We Are Neuro Linguistic Beings

Basically we can’t rightly think about mind and body separately. One great things about being human is that the body itself is a very effective biofeedback instrument.  One outcome I want for my coaching clients is to be able to trust themselves and their responses.  You wouldn’t be having a fearful or suspicious thought if it were not supporting some positive intention.  The thought and the feelings that come along with the thoughts are trying to do something for you. In NLP, we say that “every behavior you have (including thought patterns), is there for a positive intent and purpose and it serves you.”  You would not have created the behavior if it were not trying to serve you in some way.  In the case of a fearful response, it is part of the standard equipment that comes with the human body.  The response is trying to protect you from something.  It gets your heart pumping, adrenaline flows, and blood is mobilized from digestion and other activities to the extremities of your body so you are ready act.  That is part of what medical people call ‘fight or flight syndrome.’  It is a healthy, natural response.

The problem is only when we can’t distinguish between what you can and should take immediate action about and when you should check and realize there’s nothing that needs to be done now about it and you should loosen your defenses and relax.  Since protecting yourself is a imperative of survival, the fear response is very strong and depending on your basic programming, you may not know when to stop being hyper-vigilent.  Here’s the point.  When you can learn to check for danger and find there is none at this moment, you should be able to relax.  It’s not good for your body to keep feeling that way and producing the chemical responses necessary to be constantly aroused in such a detrimental way.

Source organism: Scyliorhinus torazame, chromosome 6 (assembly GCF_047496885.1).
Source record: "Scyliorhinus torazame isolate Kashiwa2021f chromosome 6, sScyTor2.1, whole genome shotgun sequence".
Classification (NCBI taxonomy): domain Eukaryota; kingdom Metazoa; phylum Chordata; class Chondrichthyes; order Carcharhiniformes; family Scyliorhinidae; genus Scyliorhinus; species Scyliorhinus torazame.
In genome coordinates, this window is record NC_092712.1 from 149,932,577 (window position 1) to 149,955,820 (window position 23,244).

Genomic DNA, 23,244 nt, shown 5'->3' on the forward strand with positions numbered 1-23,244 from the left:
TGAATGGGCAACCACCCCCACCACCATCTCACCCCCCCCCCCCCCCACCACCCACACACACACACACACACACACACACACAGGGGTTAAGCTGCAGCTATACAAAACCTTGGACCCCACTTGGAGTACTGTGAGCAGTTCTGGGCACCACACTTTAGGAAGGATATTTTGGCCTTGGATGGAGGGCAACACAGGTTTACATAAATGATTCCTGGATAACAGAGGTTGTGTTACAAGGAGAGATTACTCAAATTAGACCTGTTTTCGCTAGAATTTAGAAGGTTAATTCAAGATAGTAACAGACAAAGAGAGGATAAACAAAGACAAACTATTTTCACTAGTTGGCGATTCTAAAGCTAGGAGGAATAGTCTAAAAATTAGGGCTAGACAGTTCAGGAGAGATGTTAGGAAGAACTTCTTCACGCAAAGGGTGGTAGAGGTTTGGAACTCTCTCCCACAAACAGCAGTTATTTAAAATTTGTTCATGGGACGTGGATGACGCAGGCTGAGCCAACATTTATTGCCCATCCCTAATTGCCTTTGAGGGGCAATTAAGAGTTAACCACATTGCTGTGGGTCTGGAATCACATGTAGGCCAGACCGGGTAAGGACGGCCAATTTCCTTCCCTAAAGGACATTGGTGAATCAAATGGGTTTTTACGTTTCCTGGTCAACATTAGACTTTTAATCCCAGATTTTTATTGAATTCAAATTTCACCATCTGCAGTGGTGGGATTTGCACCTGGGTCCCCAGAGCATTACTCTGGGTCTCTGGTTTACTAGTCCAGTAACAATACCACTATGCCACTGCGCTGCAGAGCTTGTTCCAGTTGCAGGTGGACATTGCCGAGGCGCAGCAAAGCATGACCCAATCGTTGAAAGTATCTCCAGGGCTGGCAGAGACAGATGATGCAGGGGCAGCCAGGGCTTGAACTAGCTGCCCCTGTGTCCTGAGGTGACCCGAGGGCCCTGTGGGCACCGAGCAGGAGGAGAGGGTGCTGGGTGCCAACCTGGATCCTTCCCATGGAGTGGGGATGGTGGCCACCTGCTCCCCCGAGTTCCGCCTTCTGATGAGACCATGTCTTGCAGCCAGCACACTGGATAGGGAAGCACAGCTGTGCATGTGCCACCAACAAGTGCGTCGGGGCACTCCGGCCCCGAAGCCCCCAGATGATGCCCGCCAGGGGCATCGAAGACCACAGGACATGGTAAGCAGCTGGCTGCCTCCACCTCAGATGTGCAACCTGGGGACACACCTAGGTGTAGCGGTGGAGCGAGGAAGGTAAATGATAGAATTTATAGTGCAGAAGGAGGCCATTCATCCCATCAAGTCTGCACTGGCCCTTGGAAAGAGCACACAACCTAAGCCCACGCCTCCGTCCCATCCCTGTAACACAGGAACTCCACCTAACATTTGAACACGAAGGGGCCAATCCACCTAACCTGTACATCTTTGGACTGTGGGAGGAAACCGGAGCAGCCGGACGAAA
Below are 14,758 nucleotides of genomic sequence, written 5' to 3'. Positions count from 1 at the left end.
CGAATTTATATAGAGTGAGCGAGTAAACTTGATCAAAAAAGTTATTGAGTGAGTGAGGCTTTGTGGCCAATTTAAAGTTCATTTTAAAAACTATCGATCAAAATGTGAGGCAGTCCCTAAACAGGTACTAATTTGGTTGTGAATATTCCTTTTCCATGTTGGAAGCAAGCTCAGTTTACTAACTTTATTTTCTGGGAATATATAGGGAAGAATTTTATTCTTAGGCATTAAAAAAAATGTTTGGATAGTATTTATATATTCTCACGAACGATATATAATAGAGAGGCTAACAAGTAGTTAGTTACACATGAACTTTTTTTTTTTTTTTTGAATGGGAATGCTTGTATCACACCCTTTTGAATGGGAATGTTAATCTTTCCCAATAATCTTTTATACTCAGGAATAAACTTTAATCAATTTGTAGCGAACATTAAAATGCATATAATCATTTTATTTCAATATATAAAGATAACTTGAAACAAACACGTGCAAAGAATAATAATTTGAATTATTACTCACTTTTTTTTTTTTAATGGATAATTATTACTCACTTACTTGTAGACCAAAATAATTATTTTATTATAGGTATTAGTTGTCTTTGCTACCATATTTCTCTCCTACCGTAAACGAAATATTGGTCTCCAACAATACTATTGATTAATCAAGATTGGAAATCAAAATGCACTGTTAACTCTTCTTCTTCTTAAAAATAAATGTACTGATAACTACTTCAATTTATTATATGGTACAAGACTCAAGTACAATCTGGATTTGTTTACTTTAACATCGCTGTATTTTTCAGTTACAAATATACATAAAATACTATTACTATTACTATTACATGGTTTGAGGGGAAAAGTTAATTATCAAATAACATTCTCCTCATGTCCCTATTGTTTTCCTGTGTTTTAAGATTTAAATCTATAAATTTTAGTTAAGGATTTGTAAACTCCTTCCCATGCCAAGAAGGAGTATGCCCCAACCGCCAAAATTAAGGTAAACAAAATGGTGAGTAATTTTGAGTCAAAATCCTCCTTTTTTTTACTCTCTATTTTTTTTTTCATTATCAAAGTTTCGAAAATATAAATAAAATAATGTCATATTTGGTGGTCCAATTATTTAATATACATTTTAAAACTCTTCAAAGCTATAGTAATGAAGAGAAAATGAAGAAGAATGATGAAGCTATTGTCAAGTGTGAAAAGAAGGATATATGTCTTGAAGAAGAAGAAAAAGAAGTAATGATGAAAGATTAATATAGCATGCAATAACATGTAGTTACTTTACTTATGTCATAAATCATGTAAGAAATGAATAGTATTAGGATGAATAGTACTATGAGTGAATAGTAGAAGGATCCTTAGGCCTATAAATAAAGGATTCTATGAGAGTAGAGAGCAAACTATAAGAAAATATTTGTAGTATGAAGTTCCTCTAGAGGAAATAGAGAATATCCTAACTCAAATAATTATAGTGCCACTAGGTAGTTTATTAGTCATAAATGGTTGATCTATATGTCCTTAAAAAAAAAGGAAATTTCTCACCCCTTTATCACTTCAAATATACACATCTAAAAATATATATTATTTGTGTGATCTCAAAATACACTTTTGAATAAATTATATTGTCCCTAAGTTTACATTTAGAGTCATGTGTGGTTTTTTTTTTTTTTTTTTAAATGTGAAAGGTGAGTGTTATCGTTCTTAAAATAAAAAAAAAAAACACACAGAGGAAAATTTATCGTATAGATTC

The Human Bio-Feedback Instrument

You can simply think of a mildly fearful experience and notice how your body immediately responds.  It doesn’t generally feel good to be fearful.  Notice where you feels the emotion in you body.  Where does it most seem to be expressing itself.  The chemistry in your body gives you the biofeedback mechanism to know how to feel if you want success, peace, confidence or any other positive state that you congruently desire.  If the feeling in your body is not good, positive and life affirming, stop doing that.  Start focusing on something that has good feelings attached to it.  Mind and body affect each other.


Don’t forget to ‘act as if.’  If you don’t immediately know how to change your feelings.  Think of a time when something happened that was wonderful.  Think of a specific time when you felt that way.  Keep thinking about that moment and remember what you were seeing, hearing, and feeling internally and externally.  External would be remembering the air on your face and any tactile sensations or textures that you like.  See what you saw.  Listen for what you heard.  Feel the way you did then in that moment, now.  Keep using your brain and nervous system to enhance the positive experience.  Think of a color you really like and surround the moment in that wonderful color and remember the tone of voice when you heard something that caused you to feel really great.  Act as if you are fully in that moment as if it were now.  You are learning to use the mindbody connection to get more of what you really want in life and it is one secret to successful experience in life.  And don’t forget to remember to have fun as you practice this skill.

AND, if you’d like extra facilitation, call Bill for private coaching sessions at 602 321-7192.